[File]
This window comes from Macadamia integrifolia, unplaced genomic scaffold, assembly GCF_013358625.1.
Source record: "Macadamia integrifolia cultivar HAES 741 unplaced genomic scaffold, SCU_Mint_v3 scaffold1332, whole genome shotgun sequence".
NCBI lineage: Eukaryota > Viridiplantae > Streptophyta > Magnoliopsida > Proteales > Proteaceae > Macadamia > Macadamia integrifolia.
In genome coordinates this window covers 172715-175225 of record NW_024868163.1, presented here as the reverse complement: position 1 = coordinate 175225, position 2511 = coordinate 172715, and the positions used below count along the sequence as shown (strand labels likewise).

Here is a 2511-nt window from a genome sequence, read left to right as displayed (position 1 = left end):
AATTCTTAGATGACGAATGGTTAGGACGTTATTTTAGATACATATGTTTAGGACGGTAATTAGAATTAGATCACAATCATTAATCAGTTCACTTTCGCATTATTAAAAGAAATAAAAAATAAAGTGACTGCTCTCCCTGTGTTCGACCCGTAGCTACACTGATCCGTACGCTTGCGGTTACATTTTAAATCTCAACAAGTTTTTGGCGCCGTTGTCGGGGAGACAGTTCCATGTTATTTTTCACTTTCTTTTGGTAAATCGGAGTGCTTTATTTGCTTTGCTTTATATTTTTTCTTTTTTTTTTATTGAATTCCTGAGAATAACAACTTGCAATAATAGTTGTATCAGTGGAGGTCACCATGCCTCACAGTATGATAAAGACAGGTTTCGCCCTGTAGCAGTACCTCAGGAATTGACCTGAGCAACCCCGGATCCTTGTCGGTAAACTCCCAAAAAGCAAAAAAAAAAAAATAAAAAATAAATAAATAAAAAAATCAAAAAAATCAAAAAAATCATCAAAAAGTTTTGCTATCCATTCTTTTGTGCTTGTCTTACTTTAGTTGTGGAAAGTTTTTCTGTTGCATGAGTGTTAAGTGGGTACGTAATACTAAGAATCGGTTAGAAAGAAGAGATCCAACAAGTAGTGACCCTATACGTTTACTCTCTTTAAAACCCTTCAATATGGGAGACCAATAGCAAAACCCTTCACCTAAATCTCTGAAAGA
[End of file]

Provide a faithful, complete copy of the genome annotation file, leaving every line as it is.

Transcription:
This window comes from Macadamia integrifolia, unplaced genomic scaffold, assembly GCF_013358625.1.
Source record: "Macadamia integrifolia cultivar HAES 741 unplaced genomic scaffold, SCU_Mint_v3 scaffold1332, whole genome shotgun sequence".
NCBI lineage: Eukaryota > Viridiplantae > Streptophyta > Magnoliopsida > Proteales > Proteaceae > Macadamia > Macadamia integrifolia.
In genome coordinates this window covers 172715-175225 of record NW_024868163.1, presented here as the reverse complement: position 1 = coordinate 175225, position 2511 = coordinate 172715, and the positions used below count along the sequence as shown (strand labels likewise).

Here is a 2511-nt window from a genome sequence, read left to right as displayed (position 1 = left end):
AATTCTTAGATGACGAATGGTTAGGACGTTATTTTAGATACATATGTTTAGGACGGTAATTAGAATTAGATCACAATCATTAATCAGTTCACTTTCGCATTATTAAAAGAAATAAAAAATAAAGTGACTGCTCTCCCTGTGTTCGACCCGTAGCTACACTGATCCGTACGCTTGCGGTTACATTTTAAATCTCAACAAGTTTTTGGCGCCGTTGTCGGGGAGACAGTTCCATGTTATTTTTCACTTTCTTTTGGTAAATCGGAGTGCTTTATTTGCTTTGCTTTATATTTTTTCTTTTTTTTTTATTGAATTCCTGAGAATAACAACTTGCAATAATAGTTGTATCAGTGGAGGTCACCATGCCTCACAGTATGATAAAGACAGGTTTCGCCCTGTAGCAGTACCTCAGGAATTGACCTGAGCAACCCCGGATCCTTGTCGGTAAACTCCCAAAAAGCAAAAAAAAAAAAATAAAAAATAAATAAATAAAAAAATCAAAAAAATCAAAAAAATCATCAAAAAGTTTTGCTATCCATTCTTTTGTGCTTGTCTTACTTTAGTTGTGGAAAGTTTTTCTGTTGCATGAGTGTTAAGTGGGTACGTAATACTAAGAATCGGTTAGAAAGAAGAGATCCAACAAGTAGTGACCCTATACGTTTACTCTCTTTAAAACCCTTCAATATGGGAGACCAATAGCAAAACCCTTCACCTAAATCTCTGAAAGA